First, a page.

If Modern Greece Followed Aristotle, Would They Be in Dire Financial Straits?

After shutting their doors for three weeks, Greek banks reopened on Monday, but have done so in a very limited capacity amid expectations that Greece’s economy remains headed toward a deep recession.

It’s pretty much a situation where the country’s banking system persists in a somewhat state of near paralysis.

But to please its debtors, the far left government in Athens have put in place some austerity measures, such as the raising of sales tax on some goods and services. Questions remain how the Greek government will further manage their massive repayment obligations and whether they can really remain in the euro.

At present, they only want to get further into debt in order to pay off other debt.

For an update on the economic situation in Greece, see below:

Sadly, it’s been a long time since Greece was once the pinnacle of Western civilization, which is pretty much the crux of the very top featured video produced by Newsy.

While the Newsy video is a bit insensitive to the plight of modern Greece, it does offer some insights into one of the ancient Greek philosopher Aristotle’s most famous works—Nicomachean Ethics.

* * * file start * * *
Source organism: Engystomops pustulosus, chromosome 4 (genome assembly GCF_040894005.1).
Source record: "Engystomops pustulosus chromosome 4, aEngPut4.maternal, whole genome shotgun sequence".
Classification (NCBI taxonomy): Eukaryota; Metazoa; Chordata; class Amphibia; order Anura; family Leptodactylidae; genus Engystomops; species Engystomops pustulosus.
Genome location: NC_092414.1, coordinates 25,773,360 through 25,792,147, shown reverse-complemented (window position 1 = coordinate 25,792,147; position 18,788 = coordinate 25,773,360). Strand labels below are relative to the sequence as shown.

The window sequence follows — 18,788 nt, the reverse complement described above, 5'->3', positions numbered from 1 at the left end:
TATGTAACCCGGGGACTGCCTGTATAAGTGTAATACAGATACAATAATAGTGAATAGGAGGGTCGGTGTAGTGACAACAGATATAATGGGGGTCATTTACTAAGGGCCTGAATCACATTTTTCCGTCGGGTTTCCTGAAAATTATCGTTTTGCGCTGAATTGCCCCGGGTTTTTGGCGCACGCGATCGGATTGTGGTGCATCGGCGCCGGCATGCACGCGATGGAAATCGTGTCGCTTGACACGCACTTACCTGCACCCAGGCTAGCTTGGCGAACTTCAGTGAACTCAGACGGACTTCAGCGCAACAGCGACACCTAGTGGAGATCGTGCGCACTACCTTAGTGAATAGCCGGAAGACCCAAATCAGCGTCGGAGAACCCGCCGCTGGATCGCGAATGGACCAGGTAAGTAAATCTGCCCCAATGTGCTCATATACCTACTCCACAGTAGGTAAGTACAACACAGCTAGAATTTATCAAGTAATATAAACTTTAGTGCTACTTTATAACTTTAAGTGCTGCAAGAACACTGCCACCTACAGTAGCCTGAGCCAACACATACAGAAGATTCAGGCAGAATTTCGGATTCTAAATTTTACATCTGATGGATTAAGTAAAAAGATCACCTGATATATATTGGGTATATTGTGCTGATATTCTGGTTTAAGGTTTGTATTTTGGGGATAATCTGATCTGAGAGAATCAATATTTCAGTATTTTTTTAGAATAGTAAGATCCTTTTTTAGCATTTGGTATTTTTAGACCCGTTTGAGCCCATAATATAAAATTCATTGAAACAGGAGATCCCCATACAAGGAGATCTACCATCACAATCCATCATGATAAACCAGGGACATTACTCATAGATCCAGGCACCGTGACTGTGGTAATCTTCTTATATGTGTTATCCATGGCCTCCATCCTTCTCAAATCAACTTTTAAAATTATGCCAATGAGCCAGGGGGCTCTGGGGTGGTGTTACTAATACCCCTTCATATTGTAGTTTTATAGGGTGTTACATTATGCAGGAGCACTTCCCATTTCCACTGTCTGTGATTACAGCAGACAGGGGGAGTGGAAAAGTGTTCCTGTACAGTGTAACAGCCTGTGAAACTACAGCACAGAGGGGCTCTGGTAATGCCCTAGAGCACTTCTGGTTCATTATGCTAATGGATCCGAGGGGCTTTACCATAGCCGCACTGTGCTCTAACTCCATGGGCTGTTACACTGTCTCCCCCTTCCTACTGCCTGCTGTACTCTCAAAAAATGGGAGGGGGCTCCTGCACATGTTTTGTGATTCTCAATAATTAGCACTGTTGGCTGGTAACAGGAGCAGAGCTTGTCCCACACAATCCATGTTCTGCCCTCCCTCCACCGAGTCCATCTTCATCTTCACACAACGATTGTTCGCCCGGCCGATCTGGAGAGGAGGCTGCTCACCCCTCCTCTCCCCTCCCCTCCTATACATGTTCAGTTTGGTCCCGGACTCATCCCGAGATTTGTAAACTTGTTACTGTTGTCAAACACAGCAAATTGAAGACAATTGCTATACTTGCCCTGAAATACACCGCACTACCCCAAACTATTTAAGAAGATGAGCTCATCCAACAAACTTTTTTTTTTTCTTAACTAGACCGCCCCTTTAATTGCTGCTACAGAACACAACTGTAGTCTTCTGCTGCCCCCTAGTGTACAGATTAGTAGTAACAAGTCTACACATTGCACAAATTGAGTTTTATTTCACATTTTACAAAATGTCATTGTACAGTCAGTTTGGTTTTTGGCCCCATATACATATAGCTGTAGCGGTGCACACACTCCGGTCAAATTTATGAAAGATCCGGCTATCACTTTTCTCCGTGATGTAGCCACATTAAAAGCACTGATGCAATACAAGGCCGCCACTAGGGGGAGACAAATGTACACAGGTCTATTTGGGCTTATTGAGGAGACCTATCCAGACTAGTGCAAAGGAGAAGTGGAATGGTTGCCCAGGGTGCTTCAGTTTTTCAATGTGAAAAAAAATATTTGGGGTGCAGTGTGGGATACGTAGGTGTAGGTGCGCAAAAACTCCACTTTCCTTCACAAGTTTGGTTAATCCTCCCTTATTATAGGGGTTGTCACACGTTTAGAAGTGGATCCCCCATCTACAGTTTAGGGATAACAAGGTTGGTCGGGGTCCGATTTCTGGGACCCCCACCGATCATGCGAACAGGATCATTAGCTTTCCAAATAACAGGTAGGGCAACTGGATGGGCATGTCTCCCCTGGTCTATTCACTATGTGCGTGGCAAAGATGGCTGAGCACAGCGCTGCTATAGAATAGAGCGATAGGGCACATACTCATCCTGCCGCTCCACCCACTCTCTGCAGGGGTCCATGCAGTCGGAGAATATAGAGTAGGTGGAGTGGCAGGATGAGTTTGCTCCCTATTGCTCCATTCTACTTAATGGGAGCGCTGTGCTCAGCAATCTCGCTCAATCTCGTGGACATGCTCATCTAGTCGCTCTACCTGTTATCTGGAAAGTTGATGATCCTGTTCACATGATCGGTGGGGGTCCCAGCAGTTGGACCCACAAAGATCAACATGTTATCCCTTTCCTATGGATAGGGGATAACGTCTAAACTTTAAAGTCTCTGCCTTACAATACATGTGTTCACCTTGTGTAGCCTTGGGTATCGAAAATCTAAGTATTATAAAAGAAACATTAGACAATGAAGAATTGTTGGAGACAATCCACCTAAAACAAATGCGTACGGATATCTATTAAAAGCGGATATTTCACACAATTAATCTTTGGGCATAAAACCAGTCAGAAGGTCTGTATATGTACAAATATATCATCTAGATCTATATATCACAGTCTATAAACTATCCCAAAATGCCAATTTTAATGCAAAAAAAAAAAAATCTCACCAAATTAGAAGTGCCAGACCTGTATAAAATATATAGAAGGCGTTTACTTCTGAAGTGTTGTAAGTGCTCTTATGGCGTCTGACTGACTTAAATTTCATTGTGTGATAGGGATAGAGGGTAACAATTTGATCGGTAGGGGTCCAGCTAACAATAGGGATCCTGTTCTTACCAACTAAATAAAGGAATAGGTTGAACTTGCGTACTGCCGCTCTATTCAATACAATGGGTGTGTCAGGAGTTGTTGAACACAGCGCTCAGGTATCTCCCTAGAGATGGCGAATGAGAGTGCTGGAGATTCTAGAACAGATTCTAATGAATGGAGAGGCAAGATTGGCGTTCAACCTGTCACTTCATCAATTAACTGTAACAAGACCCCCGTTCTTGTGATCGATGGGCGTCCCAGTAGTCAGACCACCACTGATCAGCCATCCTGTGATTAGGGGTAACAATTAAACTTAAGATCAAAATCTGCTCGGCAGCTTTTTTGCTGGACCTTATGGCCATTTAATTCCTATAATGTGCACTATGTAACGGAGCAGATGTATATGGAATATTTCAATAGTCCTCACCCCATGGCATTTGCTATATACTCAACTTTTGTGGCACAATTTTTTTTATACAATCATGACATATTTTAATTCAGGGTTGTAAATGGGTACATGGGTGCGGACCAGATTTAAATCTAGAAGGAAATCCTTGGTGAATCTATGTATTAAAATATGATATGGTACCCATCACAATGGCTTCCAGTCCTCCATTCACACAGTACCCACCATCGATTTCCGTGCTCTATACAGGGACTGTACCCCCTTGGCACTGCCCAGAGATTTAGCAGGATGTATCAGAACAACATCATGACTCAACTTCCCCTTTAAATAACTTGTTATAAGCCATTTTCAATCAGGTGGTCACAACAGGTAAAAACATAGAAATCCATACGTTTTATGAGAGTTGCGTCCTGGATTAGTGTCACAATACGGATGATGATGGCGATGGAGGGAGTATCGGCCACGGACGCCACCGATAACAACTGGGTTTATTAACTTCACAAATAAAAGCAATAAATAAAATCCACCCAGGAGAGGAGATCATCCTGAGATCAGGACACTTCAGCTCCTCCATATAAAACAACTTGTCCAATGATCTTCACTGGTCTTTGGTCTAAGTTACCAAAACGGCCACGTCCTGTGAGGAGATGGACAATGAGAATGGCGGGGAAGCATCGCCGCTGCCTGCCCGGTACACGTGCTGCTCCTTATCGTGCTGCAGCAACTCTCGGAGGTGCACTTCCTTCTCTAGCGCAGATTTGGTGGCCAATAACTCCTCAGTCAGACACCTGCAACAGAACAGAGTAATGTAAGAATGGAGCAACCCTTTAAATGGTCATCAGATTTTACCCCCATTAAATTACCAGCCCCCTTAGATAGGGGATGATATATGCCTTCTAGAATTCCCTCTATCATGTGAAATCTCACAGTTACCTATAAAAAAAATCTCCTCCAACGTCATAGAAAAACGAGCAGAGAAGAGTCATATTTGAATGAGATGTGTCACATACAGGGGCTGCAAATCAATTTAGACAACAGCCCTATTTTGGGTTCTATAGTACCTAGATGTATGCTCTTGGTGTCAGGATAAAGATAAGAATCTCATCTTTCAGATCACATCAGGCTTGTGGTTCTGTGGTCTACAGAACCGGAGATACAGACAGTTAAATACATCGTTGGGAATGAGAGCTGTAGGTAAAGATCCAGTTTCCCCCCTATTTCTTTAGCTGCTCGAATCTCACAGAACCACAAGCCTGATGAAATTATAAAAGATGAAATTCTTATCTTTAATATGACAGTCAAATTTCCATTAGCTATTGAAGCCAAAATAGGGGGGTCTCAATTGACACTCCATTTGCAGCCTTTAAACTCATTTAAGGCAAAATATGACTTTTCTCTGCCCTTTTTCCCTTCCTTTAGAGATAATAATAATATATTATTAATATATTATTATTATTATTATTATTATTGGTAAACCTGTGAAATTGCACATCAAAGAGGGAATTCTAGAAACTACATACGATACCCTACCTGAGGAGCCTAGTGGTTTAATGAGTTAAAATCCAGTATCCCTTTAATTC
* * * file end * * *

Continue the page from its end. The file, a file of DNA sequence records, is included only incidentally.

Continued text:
As explained in the video, Nicomachean Ethics is about how to create happiness or well-being through deliberately living a virtuous life.


Aristotle as painted in a fresco by Raphael. (Image: Wikipedia)

Aristotle’s first virtue as described in this work is temperance (sobriety, self-restraint), which is what Greece—if not the whole debt-laden globe—needs plenty of now.

Nicomachean Ethics also covers generosity, which is explained as the equilibrium between giving too much and not giving enough. Aristotle also talks about munificence, that being the appropriate spending of money. The Newsy team points out that if the Greek government did as Aristotle advised, you wouldn’t see things like pastry chefs being able to retire by age 50, which has actually happened.

In his work, Aristotle also wrote about the benefits of having a good temper.

He also wrote about justice, that being the ability to appreciate what is fair and what you deserve. This he believes is the virtue that unites all other virtues.

There is much more to Nicomachean Ethics (there are 11 virtues), and it’s worth reading in full. It would be awesome if it was required reading for all politicians.

For more on Aristotle and his philosophy, see below:

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